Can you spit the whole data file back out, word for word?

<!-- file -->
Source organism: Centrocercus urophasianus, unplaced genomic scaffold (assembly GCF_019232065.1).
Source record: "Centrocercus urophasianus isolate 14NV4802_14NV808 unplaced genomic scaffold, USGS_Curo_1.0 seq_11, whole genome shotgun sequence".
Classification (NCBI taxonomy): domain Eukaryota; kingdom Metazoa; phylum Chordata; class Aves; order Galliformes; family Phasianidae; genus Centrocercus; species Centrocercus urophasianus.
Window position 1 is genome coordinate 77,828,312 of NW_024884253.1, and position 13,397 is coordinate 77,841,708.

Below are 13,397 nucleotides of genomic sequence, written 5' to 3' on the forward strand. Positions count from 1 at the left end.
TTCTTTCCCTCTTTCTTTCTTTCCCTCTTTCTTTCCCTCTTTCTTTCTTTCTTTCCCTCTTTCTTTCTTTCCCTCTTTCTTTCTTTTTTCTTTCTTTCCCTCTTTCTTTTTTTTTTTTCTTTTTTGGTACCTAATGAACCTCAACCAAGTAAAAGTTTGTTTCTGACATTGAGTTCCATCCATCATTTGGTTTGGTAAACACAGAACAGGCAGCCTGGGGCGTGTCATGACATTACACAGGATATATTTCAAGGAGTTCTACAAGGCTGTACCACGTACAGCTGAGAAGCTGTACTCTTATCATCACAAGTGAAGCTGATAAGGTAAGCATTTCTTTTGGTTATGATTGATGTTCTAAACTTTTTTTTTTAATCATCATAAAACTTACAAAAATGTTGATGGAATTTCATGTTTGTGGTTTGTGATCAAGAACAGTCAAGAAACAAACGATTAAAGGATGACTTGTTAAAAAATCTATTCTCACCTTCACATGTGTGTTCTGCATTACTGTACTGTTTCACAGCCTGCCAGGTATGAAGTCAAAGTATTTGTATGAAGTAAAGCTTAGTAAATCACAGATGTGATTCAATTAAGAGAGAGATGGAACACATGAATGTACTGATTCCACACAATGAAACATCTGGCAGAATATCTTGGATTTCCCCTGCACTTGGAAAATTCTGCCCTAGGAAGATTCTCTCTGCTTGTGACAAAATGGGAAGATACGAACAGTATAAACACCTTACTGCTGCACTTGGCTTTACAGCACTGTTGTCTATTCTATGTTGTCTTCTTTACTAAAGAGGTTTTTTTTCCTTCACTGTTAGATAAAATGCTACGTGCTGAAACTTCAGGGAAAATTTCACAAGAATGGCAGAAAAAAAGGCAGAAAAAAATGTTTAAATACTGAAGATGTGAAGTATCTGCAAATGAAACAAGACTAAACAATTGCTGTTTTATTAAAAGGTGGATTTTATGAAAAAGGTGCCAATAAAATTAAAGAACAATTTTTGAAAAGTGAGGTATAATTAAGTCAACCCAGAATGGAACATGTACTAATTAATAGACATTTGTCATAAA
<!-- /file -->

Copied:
Source organism: Centrocercus urophasianus, unplaced genomic scaffold (assembly GCF_019232065.1).
Source record: "Centrocercus urophasianus isolate 14NV4802_14NV808 unplaced genomic scaffold, USGS_Curo_1.0 seq_11, whole genome shotgun sequence".
Classification (NCBI taxonomy): domain Eukaryota; kingdom Metazoa; phylum Chordata; class Aves; order Galliformes; family Phasianidae; genus Centrocercus; species Centrocercus urophasianus.
Window position 1 is genome coordinate 77,828,312 of NW_024884253.1, and position 13,397 is coordinate 77,841,708.

Below are 13,397 nucleotides of genomic sequence, written 5' to 3' on the forward strand. Positions count from 1 at the left end.
TTCTTTCCCTCTTTCTTTCTTTCCCTCTTTCTTTCCCTCTTTCTTTCTTTCTTTCCCTCTTTCTTTCTTTCCCTCTTTCTTTCTTTTTTCTTTCTTTCCCTCTTTCTTTTTTTTTTTTCTTTTTTGGTACCTAATGAACCTCAACCAAGTAAAAGTTTGTTTCTGACATTGAGTTCCATCCATCATTTGGTTTGGTAAACACAGAACAGGCAGCCTGGGGCGTGTCATGACATTACACAGGATATATTTCAAGGAGTTCTACAAGGCTGTACCACGTACAGCTGAGAAGCTGTACTCTTATCATCACAAGTGAAGCTGATAAGGTAAGCATTTCTTTTGGTTATGATTGATGTTCTAAACTTTTTTTTTTAATCATCATAAAACTTACAAAAATGTTGATGGAATTTCATGTTTGTGGTTTGTGATCAAGAACAGTCAAGAAACAAACGATTAAAGGATGACTTGTTAAAAAATCTATTCTCACCTTCACATGTGTGTTCTGCATTACTGTACTGTTTCACAGCCTGCCAGGTATGAAGTCAAAGTATTTGTATGAAGTAAAGCTTAGTAAATCACAGATGTGATTCAATTAAGAGAGAGATGGAACACATGAATGTACTGATTCCACACAATGAAACATCTGGCAGAATATCTTGGATTTCCCCTGCACTTGGAAAATTCTGCCCTAGGAAGATTCTCTCTGCTTGTGACAAAATGGGAAGATACGAACAGTATAAACACCTTACTGCTGCACTTGGCTTTACAGCACTGTTGTCTATTCTATGTTGTCTTCTTTACTAAAGAGGTTTTTTTTCCTTCACTGTTAGATAAAATGCTACGTGCTGAAACTTCAGGGAAAATTTCACAAGAATGGCAGAAAAAAAGGCAGAAAAAAATGTTTAAATACTGAAGATGTGAAGTATCTGCAAATGAAACAAGACTAAACAATTGCTGTTTTATTAAAAGGTGGATTTTATGAAAAAGGTGCCAATAAAATTAAAGAACAATTTTTGAAAAGTGAGGTATAATTAAGTCAACCCAGAATGGAACATGTACTAATTAATAGACATTTGTCATAAA